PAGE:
A new law would aim to provide safe passage for students on their way to and from school, a D.C. council member said.
At-large D.C. Councilman David Grosso introduced legislation and a new approach the city can take to protect young students Tuesday.
"Right now [students] are afraid to go to school and that's just not acceptable," Grosso said. "We see our attendance rates are down, we see anxiety rates are up. We need to do more as a city."
The push comes after two teens were murdered after leaving school in May 2018.
Tyshon Perry was a 16-year-old honor student at KIPP DC College Preparatory. Jaylyn Wheeler was a freshman at Ballou High School who loved football and his family. Both boys were murdered in two different crimes shortly after leaving school.
"It's terrible. It's absolutely terrible," said Jenna Fite, D.C. resident and parent.
The Safe Passage Act, which is sponsored by Grosso, aims to bring city agencies together to figure out how to get students to and from schools safely.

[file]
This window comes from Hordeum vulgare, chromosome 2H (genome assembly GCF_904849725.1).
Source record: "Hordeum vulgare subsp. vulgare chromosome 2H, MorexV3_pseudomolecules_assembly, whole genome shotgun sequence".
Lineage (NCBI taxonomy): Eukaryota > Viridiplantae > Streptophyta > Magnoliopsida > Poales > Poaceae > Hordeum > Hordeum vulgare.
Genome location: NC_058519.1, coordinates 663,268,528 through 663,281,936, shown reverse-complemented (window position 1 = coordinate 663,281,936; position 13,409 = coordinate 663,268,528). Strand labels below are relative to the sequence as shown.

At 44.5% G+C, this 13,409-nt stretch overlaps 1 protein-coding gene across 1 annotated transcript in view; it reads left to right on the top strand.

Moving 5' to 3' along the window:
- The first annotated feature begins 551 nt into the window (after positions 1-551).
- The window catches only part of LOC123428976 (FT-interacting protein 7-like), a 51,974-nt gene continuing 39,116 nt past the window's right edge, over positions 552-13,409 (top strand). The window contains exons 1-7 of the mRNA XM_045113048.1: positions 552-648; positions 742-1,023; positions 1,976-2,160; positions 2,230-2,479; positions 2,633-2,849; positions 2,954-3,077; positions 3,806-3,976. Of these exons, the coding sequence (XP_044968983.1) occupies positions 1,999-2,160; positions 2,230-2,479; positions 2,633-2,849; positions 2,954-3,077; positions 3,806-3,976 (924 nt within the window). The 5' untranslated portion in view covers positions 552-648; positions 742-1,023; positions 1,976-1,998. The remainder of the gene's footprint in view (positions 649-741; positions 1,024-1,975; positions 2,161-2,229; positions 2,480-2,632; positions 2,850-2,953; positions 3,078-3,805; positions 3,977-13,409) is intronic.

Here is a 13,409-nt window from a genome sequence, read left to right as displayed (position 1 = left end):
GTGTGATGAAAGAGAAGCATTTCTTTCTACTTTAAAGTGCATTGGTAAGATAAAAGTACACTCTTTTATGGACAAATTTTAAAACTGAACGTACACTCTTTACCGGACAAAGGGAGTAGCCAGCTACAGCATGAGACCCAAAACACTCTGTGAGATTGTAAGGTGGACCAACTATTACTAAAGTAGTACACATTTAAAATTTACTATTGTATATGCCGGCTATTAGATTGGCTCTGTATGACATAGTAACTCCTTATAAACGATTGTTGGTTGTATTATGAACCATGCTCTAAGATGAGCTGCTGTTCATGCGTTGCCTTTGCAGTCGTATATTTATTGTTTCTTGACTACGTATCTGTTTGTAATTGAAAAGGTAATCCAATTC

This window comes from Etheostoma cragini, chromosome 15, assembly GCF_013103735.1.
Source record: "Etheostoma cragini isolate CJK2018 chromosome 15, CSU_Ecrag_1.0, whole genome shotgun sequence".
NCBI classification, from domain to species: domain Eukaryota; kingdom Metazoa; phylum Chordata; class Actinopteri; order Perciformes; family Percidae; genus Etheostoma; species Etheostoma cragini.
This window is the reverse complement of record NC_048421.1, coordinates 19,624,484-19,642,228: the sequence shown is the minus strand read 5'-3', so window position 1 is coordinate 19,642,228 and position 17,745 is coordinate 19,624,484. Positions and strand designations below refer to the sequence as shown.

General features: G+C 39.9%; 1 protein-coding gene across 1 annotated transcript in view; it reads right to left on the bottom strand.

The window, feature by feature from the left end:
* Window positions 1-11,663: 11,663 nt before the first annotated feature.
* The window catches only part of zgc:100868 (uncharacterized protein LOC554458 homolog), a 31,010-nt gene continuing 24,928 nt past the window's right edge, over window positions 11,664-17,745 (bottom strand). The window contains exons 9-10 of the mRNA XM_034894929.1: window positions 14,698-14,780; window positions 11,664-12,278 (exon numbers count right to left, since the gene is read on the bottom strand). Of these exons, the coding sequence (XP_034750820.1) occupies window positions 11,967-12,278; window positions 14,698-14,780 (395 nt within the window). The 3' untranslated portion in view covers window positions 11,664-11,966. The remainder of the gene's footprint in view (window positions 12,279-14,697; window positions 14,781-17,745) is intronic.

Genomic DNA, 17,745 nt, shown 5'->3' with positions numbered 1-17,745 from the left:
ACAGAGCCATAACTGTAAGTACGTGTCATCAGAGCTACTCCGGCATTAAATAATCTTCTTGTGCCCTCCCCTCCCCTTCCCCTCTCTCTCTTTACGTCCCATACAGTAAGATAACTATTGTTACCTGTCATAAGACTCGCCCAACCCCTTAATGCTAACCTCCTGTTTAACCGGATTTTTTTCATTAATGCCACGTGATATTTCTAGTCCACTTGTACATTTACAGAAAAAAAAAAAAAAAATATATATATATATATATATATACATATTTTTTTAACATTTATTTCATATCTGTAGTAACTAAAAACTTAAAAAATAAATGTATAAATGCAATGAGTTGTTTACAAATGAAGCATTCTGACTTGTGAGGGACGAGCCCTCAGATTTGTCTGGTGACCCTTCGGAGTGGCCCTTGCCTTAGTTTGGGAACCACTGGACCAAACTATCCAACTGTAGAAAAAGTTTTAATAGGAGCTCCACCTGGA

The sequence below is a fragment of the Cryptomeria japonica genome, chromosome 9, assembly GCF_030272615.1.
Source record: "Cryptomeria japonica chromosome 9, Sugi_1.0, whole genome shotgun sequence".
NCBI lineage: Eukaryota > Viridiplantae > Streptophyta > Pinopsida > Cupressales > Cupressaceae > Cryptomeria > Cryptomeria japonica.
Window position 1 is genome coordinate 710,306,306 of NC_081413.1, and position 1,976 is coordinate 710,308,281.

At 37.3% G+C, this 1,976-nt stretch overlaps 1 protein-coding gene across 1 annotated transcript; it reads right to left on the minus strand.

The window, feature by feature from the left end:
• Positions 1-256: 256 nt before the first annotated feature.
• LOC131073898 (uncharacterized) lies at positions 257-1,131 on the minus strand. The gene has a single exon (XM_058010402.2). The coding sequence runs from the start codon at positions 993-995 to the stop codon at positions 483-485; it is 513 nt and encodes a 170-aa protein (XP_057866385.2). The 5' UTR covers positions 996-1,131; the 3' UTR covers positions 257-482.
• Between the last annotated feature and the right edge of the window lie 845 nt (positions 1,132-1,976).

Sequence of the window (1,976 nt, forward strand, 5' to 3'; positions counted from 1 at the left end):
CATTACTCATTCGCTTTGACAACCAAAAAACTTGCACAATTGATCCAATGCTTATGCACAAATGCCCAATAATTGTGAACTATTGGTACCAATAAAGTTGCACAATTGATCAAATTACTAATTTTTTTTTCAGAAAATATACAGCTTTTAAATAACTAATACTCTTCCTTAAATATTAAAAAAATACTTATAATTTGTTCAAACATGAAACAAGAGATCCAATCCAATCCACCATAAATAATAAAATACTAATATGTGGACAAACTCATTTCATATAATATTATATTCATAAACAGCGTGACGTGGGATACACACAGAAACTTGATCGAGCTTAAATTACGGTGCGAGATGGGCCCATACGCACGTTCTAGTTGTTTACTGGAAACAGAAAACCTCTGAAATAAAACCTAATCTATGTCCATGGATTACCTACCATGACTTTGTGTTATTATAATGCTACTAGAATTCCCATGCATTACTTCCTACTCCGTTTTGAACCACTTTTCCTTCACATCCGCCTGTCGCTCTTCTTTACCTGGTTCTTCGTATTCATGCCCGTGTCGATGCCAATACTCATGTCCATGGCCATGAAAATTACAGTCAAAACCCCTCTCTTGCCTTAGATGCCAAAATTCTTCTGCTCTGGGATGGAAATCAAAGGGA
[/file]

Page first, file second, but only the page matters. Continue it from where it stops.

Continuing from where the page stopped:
"There are adults that are hired to be on the streets with students as they're going to and from school. That's one area where I think we can see a lot of improvement," Grosso said.
Grosso also proposes a free shuttle service at metro stations that would take students to and from school.
Many D.C. parents that News4 spoke with were in favor of the proposal.
"I do think it’s a good idea for them to get some kind of a protection for kids going back and forth to school," one woman said.
It’s an idea that Grosso said will cost millions of dollars, but if it saves lives, it’s worth every dollar, he said.
"This is a $12 billion dollar budget. I don't see why we can't carve some of that money out to make sure that students are safe on their way to and from school," Grosso said.